The smallest of the sandpipers, or "peeps", the least sandpiper is 6 inches from beak to tail tip. This little guy is similar to several other sandpipers and stints, however its short, slightly curved bill and light-colored legs set it apart. It can be seen during migration in spring and late summer singly or in small groups hunting for worms, snails and crustaceans above the water's edge. They pick up prey from the surface as well as probe just under the surface of sand.
The least sandpiper breeds on the marshes and bogs of the arctic tundra. The male's mating song is highlighted by an aerial display. The plumage of male and female peeps are similar and cryptically colored. The least sandpiper male will take over brooding duties late in the 19- to 23-day incubation period. After hatching, the young leave the nest with the male and begin feeding on their own. They have been recorded to live up to 16 years in the wild.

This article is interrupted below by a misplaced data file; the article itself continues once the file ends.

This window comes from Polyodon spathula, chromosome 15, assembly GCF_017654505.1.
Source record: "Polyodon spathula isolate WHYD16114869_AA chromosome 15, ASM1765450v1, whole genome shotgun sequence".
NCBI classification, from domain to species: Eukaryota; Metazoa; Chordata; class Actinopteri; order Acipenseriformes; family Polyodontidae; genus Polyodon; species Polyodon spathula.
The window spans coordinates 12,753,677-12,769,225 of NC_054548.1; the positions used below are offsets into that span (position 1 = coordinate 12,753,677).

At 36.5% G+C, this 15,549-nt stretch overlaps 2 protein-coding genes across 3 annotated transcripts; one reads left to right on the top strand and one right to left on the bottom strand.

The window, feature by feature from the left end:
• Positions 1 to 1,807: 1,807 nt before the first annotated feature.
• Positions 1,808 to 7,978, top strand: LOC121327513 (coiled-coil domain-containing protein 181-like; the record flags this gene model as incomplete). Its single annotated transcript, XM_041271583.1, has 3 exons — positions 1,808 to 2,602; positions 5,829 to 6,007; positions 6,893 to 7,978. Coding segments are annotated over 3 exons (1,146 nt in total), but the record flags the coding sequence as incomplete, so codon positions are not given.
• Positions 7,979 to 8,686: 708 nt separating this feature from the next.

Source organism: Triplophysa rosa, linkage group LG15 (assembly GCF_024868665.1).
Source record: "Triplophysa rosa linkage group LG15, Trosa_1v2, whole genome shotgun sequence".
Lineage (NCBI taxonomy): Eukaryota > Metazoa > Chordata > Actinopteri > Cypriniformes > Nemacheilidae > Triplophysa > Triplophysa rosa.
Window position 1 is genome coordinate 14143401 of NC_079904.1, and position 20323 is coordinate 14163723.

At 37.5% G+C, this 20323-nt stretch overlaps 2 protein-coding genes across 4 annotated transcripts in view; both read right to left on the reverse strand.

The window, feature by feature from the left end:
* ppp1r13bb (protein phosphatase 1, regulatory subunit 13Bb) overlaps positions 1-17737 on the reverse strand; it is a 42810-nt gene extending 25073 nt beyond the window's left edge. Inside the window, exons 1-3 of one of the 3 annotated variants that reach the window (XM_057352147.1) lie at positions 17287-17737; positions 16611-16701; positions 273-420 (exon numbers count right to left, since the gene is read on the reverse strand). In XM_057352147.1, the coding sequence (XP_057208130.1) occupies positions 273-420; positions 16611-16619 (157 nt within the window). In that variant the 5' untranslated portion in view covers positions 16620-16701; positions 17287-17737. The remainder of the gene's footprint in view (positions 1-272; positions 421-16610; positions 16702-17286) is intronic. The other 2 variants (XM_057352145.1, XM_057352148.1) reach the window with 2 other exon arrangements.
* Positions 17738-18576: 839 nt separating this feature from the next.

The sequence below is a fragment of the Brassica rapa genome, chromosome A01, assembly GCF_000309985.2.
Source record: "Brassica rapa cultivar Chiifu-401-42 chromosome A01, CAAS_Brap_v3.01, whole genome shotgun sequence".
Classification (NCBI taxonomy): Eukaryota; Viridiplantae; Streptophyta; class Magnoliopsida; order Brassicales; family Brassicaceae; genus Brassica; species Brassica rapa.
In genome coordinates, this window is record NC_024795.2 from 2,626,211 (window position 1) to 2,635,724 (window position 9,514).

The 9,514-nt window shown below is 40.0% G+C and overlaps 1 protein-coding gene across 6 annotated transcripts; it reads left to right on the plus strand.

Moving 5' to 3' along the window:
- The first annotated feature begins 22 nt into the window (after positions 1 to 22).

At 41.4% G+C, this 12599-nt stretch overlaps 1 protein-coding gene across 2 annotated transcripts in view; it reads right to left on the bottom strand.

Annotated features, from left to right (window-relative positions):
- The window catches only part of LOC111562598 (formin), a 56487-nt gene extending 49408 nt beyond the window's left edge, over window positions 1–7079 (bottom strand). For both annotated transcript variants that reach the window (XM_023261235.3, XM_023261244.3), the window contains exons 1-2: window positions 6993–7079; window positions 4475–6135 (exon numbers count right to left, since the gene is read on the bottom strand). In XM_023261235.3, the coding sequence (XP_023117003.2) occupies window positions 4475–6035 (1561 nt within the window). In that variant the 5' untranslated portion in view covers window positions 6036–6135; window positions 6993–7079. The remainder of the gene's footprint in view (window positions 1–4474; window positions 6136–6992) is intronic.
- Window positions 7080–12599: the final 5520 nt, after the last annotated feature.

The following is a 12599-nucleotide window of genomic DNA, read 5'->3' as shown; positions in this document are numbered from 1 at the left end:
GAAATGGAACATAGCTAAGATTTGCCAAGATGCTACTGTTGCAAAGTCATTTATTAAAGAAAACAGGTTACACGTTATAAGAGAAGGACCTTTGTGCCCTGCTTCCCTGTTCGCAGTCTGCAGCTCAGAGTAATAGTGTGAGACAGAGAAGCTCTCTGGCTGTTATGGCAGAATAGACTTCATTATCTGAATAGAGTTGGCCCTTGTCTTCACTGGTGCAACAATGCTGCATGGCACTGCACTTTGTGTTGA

They winter from Puget Sound south along the West Coast into South America. They also occur on the East Coast, wintering along the marine shores of the southern United States.
David W. Jamison is a marine biologist and Boston Harbor resident.